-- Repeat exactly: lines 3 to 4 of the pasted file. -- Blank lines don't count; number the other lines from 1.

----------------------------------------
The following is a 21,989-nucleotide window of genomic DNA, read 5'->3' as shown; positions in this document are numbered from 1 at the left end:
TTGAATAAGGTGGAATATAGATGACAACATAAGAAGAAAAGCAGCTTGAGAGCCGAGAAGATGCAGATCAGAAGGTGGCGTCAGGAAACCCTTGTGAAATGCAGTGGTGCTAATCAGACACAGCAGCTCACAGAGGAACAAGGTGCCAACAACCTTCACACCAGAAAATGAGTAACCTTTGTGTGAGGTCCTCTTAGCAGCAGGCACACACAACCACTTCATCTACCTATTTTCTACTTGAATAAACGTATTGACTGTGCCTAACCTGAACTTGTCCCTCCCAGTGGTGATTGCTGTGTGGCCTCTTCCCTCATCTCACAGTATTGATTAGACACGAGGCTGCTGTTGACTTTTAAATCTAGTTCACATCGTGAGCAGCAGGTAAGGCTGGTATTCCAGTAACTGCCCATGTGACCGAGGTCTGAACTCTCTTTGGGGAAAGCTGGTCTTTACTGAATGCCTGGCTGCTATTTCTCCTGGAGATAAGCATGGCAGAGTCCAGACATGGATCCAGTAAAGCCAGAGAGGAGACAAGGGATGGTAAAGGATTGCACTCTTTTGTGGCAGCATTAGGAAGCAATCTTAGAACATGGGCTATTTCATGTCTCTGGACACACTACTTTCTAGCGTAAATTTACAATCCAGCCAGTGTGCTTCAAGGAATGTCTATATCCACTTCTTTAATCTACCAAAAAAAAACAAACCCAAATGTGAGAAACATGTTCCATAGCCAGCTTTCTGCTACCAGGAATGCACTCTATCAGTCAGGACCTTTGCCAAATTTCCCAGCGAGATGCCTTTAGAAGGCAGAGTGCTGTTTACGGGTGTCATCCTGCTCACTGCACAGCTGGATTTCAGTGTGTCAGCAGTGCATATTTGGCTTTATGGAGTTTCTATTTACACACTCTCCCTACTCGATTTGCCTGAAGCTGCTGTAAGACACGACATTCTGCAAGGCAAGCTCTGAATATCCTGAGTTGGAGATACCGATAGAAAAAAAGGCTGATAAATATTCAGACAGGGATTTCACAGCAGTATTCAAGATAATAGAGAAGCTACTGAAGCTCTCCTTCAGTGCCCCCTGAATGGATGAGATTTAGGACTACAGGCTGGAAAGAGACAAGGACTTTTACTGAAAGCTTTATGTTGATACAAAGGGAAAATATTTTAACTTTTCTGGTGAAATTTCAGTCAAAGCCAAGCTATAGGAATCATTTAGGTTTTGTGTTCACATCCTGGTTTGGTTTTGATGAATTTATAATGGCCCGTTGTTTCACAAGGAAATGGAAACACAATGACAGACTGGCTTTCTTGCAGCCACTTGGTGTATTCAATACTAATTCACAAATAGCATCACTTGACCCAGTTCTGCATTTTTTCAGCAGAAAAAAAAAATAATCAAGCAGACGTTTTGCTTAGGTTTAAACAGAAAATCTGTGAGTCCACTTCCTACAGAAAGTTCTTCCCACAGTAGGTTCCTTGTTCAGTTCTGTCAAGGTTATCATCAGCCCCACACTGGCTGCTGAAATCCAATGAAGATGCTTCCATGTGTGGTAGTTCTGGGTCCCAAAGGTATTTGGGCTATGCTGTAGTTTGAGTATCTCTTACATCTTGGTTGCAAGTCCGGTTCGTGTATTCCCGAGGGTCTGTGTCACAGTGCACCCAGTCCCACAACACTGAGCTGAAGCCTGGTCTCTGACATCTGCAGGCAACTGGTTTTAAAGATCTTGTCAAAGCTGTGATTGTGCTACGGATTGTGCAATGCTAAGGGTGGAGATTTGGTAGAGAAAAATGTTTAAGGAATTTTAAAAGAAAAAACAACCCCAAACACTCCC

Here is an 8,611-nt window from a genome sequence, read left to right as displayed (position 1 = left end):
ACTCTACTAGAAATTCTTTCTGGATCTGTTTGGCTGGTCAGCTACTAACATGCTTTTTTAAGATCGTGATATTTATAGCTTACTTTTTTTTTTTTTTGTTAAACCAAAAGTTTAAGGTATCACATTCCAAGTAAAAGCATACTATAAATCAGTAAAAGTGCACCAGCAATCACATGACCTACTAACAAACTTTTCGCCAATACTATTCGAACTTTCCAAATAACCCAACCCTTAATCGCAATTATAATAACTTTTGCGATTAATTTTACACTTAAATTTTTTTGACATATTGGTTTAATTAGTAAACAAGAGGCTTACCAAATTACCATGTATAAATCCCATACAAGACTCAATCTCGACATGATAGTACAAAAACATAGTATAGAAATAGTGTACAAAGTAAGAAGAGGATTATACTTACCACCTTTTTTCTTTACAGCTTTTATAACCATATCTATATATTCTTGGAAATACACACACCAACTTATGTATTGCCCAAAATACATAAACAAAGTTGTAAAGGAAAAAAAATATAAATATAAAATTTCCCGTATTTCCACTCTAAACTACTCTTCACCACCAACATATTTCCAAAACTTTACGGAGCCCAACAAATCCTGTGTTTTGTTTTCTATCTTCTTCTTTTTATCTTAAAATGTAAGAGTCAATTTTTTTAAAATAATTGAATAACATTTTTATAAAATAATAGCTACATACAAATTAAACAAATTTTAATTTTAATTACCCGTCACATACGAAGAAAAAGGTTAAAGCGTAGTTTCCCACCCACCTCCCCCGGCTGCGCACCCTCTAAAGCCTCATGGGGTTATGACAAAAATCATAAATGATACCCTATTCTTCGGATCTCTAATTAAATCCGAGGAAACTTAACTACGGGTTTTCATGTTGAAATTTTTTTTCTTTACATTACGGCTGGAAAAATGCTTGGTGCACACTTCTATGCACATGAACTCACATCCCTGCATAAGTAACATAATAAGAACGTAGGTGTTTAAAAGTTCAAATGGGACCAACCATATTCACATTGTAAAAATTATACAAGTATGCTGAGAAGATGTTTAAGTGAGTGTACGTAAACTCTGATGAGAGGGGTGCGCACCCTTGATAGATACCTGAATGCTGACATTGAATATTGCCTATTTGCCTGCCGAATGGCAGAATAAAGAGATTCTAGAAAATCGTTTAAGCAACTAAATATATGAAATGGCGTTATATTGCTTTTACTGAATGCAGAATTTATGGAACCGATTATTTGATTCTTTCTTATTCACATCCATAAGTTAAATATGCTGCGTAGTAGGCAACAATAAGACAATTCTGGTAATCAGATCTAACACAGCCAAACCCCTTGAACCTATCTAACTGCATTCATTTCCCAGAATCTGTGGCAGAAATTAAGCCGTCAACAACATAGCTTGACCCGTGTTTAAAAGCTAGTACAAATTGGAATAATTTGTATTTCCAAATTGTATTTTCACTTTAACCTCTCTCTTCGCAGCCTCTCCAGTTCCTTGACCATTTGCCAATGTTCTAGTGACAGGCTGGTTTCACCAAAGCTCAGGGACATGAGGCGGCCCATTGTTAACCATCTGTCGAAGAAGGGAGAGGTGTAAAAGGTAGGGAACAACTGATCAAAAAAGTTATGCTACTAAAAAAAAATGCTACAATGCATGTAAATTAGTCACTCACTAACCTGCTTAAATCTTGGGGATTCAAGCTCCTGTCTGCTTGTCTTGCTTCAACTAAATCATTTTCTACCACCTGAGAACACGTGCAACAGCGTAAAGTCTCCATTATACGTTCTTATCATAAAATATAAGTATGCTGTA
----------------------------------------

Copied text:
Here is an 8,611-nt window from a genome sequence, read left to right as displayed (position 1 = left end):
ACTCTACTAGAAATTCTTTCTGGATCTGTTTGGCTGGTCAGCTACTAACATGCTTTTTTAAGATCGTGATATTTATAGCTTACTTTTTTTTTTTTTTGTTAAACCAAAAGTTTAAGGTATCACATTCCAAGTAAAAGCATACTATAAATCAGTAAAAGTGCACCAGCAATCACATGACCTACTAACAAACTTTTCGCCAATACTATTCGAACTTTCCAAATAACCCAACCCTTAATCGCAATTATAATAACTTTTGCGATTAATTTTACACTTAAATTTTTTTGACATATTGGTTTAATTAGTAAACAAGAGGCTTACCAAATTACCATGTATAAATCCCATACAAGACTCAATCTCGACATGATAGTACAAAAACATAGTATAGAAATAGTGTACAAAGTAAGAAGAGGATTATACTTACCACCTTTTTTCTTTACAGCTTTTATAACCATATCTATATATTCTTGGAAATACACACACCAACTTATGTATTGCCCAAAATACATAAACAAAGTTGTAAAGGAAAAAAAATATAAATATAAAATTTCCCGTATTTCCACTCTAAACTACTCTTCACCACCAACATATTTCCAAAACTTTACGGAGCCCAACAAATCCTGTGTTTTGTTTTCTATCTTCTTCTTTTTATCTTAAAATGTAAGAGTCAATTTTTTTAAAATAATTGAATAACATTTTTATAAAATAATAGCTACATACAAATTAAACAAATTTTAATTTTAATTACCCGTCACATACGAAGAAAAAGGTTAAAGCGTAGTTTCCCACCCACCTCCCCCGGCTGCGCACCCTCTAAAGCCTCATGGGGTTATGACAAAAATCATAAATGATACCCTATTCTTCGGATCTCTAATTAAATCCGAGGAAACTTAACTACGGGTTTTCATGTTGAAATTTTTTTTCTTTACATTACGGCTGGAAAAATGCTTGGTGCACACTTCTATGCACATGAACTCACATCCCTGCATAAGTAACATAATAAGAACGTAGGTGTTTAAAAGTTCAAATGGGACCAACCATATTCACATTGTAAAAATTATACAAGTATGCTGAGAAGATGTTTAAGTGAGTGTACGTAAACTCTGATGAGAGGGGTGCGCACCCTTGATAGATACCTGAATGCTGACATTGAATATTGCCTATTTGCCTGCCGAATGGCAGAATAAAGAGATTCTAGAAAATCGTTTAAGCAACTAAATATATGAAATGGCGTTATATTGCTTTTACTGAATGCAGAATTTATGGAACCGATTATTTGATTCTTTCTTATTCACATCCATAAGTTAAATATGCTGCGTAGTAGGCAACAATAAGACAATTCTGGTAATCAGATCTAACACAGCCAAACCCCTTGAACCTATCTAACTGCATTCATTTCCCAGAATCTGTGGCAGAAATTAAGCCGTCAACAACATAGCTTGACCCGTGTTTAAAAGCTAGTACAAATTGGAATAATTTGTATTTCCAAATTGTATTTTCACTTTAACCTCTCTCTTCGCAGCCTCTCCAGTTCCTTGACCATTTGCCAATGTTCTAGTGACAGGCTGGTTTCACCAAAGCTCAGGGACATGAGGCGGCCCATTGTTAACCATCTGTCGAAGAAGGGAGAGGTGTAAAAGGTAGGGAACAACTGATCAAAAAAGTTATGCTACTAAAAAAAAATGCTACAATGCATGTAAATTAGTCACTCACTAACCTGCTTAAATCTTGGGGATTCAAGCTCCTGTCTGCTTGTCTTGCTTCAACTAAATCATTTTCTACCACCTGAGAACACGTGCAACAGCGTAAAGTCTCCATTATACGTTCTTATCATAAAATATAAGTATGCTGTA